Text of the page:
Grand mal epilepsy is also referred to as generalized tonic-clonic epilepsy. Epilepsy is associated with unconsciousness and vicious muscle stiffening. Grand mal is the form of epilepsy that comes to people’s minds whenever they hear about epilepsy. As per Kaarkuzhali (2016), grand mal epilepsy occurs as a result of unusual electric activity in the entire brain. It may also arise as a result of other conditions like stroke, high fever, and low blood sugar. In most cases, grand mal epilepsy occurs only once. However, there are instances where patients suffer from recurrent grand mal seizures. Such patients require using anti-seizure drugs on a regular basis to prevent epilepsy from occurring in the future. Grand mal epilepsy occurs in two phases. The first step is known as the tonic stage (Kaarkuzhali, 2016). In this phase, the victim becomes unconscious and suffers from impulsive muscle contraction. The tonic phase may last for at least ten seconds. The second stage is known as a clonic phase. It entails the rhythmic contraction of muscles (Kaarkuzhali, 2016). The clonic phase may last for at most two minutes. The signs associated with grand mal epilepsy include screaming, confusion, severe headache, and fatigue among others.
Unremitting epilepsy is also referred to as status epilepticus. It relates to a unique form of epilepsy where multiple seizures occur within a short duration. Unlike other types of epilepsy, unremitting epilepsy cannot be cured through active inhibitory means (Chen, Naylor & Wasterlain, 2007). Unremitting epilepsy cannot cease impulsively before weariness and brain damage occurs. Unremitting epilepsy occurs in three stages. The steps include impending status epilepticus, established status epilepticus and subtle status epilepticus. The impending status epilepticus refers to incessant convulsions or random attacks without a complete resurgence of awareness amid convulsions taking over five minutes. On the other hand, established status epilepticus refers to electrographic spasms that take over thirty minutes without complete recovery of awareness amid convulsions. The transition from impending status epilepticus to established epilepticus is perhaps a gamut, and can only be estimated using time variables. Subtle epilepticus refers to the “burned-out stage of status epilepticus during which both the motor and electroencephalographic (EEG) expression of seizures becomes less florid” (Chen et al., 2007, p. 8).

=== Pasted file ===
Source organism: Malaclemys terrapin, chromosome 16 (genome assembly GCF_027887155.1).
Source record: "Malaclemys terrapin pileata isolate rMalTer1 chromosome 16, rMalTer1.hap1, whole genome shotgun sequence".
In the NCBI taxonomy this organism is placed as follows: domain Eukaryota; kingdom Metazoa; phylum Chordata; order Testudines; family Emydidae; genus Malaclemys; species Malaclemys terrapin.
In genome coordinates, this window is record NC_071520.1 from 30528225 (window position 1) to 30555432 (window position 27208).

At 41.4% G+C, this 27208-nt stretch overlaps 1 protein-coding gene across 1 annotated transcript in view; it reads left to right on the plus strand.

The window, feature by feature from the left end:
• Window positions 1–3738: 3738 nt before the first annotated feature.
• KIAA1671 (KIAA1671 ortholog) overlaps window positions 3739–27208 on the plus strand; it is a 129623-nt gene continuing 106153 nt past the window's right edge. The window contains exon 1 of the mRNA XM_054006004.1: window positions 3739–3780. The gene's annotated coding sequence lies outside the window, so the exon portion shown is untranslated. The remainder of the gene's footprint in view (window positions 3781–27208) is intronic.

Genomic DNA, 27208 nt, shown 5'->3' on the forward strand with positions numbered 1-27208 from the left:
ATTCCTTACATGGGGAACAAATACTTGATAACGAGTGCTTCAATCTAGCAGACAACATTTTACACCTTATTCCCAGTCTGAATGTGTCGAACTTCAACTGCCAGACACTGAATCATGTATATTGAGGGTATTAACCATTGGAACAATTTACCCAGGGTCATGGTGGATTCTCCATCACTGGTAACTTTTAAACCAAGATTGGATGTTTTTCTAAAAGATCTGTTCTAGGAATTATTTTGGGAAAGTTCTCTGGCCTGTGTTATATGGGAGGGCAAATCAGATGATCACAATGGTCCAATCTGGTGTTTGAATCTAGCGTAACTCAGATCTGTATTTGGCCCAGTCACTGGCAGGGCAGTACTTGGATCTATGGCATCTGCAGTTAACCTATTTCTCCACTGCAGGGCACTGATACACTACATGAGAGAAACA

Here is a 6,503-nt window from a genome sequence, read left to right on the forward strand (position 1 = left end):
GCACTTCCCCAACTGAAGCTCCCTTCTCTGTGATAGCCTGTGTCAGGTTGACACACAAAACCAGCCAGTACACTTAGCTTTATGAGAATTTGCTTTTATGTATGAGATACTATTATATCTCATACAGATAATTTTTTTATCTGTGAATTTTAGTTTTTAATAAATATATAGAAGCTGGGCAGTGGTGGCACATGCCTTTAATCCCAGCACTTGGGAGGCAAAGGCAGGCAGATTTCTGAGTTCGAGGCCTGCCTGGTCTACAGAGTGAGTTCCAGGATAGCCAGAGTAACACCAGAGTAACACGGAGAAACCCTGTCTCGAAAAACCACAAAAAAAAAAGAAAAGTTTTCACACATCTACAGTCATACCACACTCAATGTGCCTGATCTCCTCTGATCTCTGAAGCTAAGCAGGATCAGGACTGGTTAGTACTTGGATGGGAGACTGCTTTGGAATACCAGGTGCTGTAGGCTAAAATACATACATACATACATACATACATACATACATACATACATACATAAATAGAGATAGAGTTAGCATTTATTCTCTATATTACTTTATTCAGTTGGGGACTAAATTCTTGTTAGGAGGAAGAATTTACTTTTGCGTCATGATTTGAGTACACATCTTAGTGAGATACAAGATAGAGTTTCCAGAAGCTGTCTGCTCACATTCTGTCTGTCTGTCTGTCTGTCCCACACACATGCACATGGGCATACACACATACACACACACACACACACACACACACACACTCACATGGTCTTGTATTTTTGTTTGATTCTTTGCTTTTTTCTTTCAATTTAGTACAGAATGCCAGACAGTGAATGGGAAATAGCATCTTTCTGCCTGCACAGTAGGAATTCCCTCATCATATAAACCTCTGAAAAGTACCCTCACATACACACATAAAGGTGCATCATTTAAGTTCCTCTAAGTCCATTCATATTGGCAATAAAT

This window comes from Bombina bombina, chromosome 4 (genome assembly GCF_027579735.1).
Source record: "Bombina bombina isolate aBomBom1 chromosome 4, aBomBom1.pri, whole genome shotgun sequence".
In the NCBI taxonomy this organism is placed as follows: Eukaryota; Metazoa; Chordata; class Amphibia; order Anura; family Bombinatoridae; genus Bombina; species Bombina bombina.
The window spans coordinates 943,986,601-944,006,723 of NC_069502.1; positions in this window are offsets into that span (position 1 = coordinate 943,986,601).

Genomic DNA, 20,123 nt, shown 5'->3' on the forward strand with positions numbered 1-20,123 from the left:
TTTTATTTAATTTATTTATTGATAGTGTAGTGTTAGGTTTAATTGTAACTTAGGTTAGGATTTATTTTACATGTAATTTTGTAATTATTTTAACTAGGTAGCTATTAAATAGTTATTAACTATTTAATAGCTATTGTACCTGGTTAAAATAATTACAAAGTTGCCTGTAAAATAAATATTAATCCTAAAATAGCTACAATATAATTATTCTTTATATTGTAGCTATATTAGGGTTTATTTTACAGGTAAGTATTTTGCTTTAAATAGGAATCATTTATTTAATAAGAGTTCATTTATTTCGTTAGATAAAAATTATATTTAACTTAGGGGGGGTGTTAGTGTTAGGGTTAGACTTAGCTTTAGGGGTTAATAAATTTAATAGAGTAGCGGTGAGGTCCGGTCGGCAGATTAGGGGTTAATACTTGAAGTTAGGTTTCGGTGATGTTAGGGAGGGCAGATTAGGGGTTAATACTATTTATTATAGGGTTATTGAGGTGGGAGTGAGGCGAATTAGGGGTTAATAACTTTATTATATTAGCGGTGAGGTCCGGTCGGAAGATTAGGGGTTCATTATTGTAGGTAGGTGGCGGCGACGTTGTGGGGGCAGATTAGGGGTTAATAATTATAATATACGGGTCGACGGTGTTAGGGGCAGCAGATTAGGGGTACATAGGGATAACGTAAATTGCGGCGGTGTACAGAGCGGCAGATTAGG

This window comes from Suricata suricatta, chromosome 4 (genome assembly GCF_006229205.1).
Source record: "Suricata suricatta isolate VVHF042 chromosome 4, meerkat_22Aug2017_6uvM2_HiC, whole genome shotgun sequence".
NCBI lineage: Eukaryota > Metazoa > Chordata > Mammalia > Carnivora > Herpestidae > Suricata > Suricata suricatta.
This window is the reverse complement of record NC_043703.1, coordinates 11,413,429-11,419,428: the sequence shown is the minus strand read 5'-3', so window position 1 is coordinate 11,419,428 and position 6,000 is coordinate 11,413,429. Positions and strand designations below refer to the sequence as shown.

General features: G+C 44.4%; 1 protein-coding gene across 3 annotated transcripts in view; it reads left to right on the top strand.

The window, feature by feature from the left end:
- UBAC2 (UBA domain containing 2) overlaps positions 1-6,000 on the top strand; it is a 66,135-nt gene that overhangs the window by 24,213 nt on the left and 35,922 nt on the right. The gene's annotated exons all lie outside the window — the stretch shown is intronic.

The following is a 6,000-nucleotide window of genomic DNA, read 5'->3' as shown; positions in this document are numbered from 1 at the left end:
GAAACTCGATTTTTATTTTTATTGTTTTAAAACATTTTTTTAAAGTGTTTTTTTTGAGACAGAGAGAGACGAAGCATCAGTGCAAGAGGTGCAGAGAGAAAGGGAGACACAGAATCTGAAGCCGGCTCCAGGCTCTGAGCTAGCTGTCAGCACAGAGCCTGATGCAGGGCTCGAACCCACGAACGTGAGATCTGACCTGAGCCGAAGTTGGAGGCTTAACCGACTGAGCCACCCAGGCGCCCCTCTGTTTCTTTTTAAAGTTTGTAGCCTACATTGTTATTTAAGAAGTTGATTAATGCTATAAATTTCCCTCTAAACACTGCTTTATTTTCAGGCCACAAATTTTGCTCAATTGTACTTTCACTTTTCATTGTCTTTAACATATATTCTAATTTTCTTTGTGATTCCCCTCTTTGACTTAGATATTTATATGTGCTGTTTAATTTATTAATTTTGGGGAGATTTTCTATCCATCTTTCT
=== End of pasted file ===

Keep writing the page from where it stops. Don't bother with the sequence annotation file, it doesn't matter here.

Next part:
Unremitting epilepsy is a life-threatening health condition and can kill if not addressed promptly. It may affect individuals who have ever suffered from other forms of epilepsy. Further, unremitting epilepsy may affect people who suffer from brain problems. The problems may include infections, trauma, and stroke (Chen et al., 2007).
Symptoms of Unremitting Epilepsy